Dear Plagiarist in my 100-level survey class,
I know you're a first-semester freshman, taking this class as part of a general education requirement for a major far, far different from my department. And I can see from your grades that you've been hanging in at the C+ level for most of the semester. But you know, moving from a C+ to a B- isn't all that difficult. I'd have been happy to give you the extra help that I provide for anyone who stops by my office and asks for it: I go over their drafts, help them develop strategies for studying for exams, and tips for getting the maximum participation points. Believe it or not, a couple of them have improved their grades dramatically by asking for help, and acting on my advice.
But instead, you went elsewhere for help. You paid, bribed, or cajoled someone to write your most recent paper for you. Or maybe they "loaned" you one that they had already written, onto which either one or the other of you slapped a new intro and conclusion as well as a few transition phrases that linked the whole thing up to the specific question I asked. So I have to give this person credit for having actually paid attention to the assignment. But the fact is that, according to the anti-plagiarism software that you know full well we run these essays through, over 50% of this material came verbatim from materials freely available on the web. The fact that you knew about this plagiarism software and still turned in a plagiarized essay makes me fairly sure that someone told you they were writing an original essay for this course. It's not. 18% came from a Geocities site. 9% came from Sparknotes. Another 7% from Gradesaver. And a few other miscellaneous sites. It was a patchwork, and whoever stitched it together actually took the trouble to hit the thesaurus button when the language looked too sophisticated for undergraduate writing. But still, nothing was hard to find.
I know you'll be upset -- probably very upset -- when I inform you that you are now going to receive an F for the course. I can only point you to the relevant section of the syllabus where it says that I'll do just that, regardless of the point value of the assignment in question. You'll probably decide I'm the person to be upset with: I'm heartless. I'm mean. I probably enjoy giving students Fs and ruining their lives -- and right before Thanksgiving, too. This will be your first and very natural reaction, because it's hard for any human being to face the fact that they fucked up. Hell, since this is your first semester in college, I may well be the first person who has introduced you to the equation of "actions => consequences." Trust me, you're not the only one learning it. Read the papers.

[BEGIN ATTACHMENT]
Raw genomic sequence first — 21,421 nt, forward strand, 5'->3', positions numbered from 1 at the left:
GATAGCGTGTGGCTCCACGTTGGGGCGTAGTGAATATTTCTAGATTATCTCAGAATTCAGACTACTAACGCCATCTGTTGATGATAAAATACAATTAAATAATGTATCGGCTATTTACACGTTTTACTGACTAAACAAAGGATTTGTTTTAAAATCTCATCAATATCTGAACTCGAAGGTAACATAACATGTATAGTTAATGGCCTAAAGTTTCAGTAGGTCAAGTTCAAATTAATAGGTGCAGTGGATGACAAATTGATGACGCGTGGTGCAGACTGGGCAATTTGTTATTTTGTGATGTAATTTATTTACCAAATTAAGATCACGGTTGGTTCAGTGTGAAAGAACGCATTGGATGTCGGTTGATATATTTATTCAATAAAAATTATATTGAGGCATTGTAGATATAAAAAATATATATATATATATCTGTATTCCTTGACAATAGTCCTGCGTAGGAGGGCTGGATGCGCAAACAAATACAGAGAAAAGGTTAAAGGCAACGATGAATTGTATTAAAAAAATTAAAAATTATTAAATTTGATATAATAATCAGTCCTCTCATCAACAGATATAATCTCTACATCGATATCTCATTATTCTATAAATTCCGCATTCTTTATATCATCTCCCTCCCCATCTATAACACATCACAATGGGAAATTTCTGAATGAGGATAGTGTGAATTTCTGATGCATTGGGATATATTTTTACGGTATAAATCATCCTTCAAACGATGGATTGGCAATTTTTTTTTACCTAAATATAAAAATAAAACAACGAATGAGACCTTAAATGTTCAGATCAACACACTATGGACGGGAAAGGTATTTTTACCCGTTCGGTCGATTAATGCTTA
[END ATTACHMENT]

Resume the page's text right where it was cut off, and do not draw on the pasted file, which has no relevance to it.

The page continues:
But I digress. Let me suggest some other targets for your anger. First, you might get a bit upset at the individual or company who sold you a paper that they themselves plagiarized. You trusted them, and maybe even paid them. And they've duped you as surely as you tried to dupe me.
Second: read that final sentence: they've duped you as surely as you tried to dupe me. What you are feeling now -- that sense of betrayal or even moral outrage? -- is what I feel every time I come across a plagiarized paper. So if you think the person who gave you this paper acted dishonestly, then examine your own behavior.
You will still rant and rage at me, in person, and/or behind my back. You may cry in my office when I make you sign the academic misconduct forms. I won't be moved, because I know that someone has got to be the first person to impose consequences. I wish it didn't have to be me, because it's uncomfortable. I wish your parents had done it, or your high school teachers, or that you just had an internal sense of right and wrong. I wish you didn't have to be learning this lesson so late, when there is so much more on the line than there would have been if someone had brought you up short the first time you pulled this in middle schoool. But they didn't, so I will.
Why am I being such a hardass? Why, when it would be so much easier to just give you a zero on the paper and let you fail under your own power (and you would, trust me -- I've seen your grades). The newspapers every day tell me what happens when people put self-interest over ethics. I may be forced to bail these fuckers out, but I will not be complicit in raising another generation to take their place. And dear plagiarist, that's just what I'd be doing if I let this slide.
So, if anything, blame me for being an idealist. Hell, you can even accuse me of taking out my rage at the big swindlers on a little one. You might be right about that last bit, and the rectitude of my behavior in that regard is certainly open to debate. But I hope that you might save a little, tiny bit of room to acknowledge your own culpability, and resolve to do better from here on. Yes, I actually hope that will happen. Because, believe it or not, this is not about punishment for its own sake. It's about holding the line on the fundamental proposition that lying, cheating, and stealing are wrong.
Professor Notorious, Ph.D.